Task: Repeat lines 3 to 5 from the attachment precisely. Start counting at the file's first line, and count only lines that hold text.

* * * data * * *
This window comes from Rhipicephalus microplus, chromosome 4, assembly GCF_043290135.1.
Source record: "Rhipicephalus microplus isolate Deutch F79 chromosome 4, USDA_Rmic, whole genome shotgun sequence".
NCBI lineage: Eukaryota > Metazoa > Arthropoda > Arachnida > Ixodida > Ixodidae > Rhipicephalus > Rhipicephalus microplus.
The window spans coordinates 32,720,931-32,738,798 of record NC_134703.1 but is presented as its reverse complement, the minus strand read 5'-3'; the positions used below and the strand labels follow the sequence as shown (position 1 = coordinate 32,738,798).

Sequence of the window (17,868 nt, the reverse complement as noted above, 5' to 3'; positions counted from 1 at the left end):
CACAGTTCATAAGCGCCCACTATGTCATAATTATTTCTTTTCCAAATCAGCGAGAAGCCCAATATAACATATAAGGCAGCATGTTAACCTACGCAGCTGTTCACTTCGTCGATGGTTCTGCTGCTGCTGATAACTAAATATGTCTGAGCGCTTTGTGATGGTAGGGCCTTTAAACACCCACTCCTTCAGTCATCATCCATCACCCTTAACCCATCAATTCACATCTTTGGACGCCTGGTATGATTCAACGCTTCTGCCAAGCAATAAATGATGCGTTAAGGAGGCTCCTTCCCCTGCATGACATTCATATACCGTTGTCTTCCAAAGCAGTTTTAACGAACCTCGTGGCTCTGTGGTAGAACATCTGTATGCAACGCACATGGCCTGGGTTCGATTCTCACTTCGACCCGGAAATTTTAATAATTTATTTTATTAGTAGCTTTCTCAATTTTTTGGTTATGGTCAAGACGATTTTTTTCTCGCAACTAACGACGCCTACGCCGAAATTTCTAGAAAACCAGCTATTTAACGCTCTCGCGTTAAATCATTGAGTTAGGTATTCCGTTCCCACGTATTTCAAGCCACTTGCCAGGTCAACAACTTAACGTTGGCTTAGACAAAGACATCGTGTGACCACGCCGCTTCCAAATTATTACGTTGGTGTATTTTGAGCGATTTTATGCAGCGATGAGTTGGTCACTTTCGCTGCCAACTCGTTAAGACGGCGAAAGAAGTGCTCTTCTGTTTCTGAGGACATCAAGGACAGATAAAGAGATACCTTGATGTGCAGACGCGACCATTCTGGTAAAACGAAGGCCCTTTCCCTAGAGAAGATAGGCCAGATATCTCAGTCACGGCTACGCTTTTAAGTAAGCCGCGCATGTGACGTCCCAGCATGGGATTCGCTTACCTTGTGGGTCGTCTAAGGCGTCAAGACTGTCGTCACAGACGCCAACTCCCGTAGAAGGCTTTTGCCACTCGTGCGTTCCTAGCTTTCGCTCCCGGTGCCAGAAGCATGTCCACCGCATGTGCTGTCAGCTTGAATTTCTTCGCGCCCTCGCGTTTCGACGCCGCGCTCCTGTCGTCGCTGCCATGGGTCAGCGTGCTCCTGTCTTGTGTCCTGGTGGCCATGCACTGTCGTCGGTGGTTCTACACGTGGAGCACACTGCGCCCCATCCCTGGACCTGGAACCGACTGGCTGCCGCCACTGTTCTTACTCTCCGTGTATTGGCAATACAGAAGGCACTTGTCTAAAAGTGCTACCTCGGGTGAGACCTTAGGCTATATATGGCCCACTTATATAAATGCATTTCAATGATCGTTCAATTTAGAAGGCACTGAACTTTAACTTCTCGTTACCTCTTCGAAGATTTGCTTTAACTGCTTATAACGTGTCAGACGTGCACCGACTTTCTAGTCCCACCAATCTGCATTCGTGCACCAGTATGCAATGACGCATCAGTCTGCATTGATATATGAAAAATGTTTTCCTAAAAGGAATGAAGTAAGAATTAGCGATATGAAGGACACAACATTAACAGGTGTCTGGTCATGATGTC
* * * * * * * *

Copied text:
NCBI lineage: Eukaryota > Metazoa > Arthropoda > Arachnida > Ixodida > Ixodidae > Rhipicephalus > Rhipicephalus microplus.
The window spans coordinates 32,720,931-32,738,798 of record NC_134703.1 but is presented as its reverse complement, the minus strand read 5'-3'; the positions used below and the strand labels follow the sequence as shown (position 1 = coordinate 32,738,798).

Sequence of the window (17,868 nt, the reverse complement as noted above, 5' to 3'; positions counted from 1 at the left end):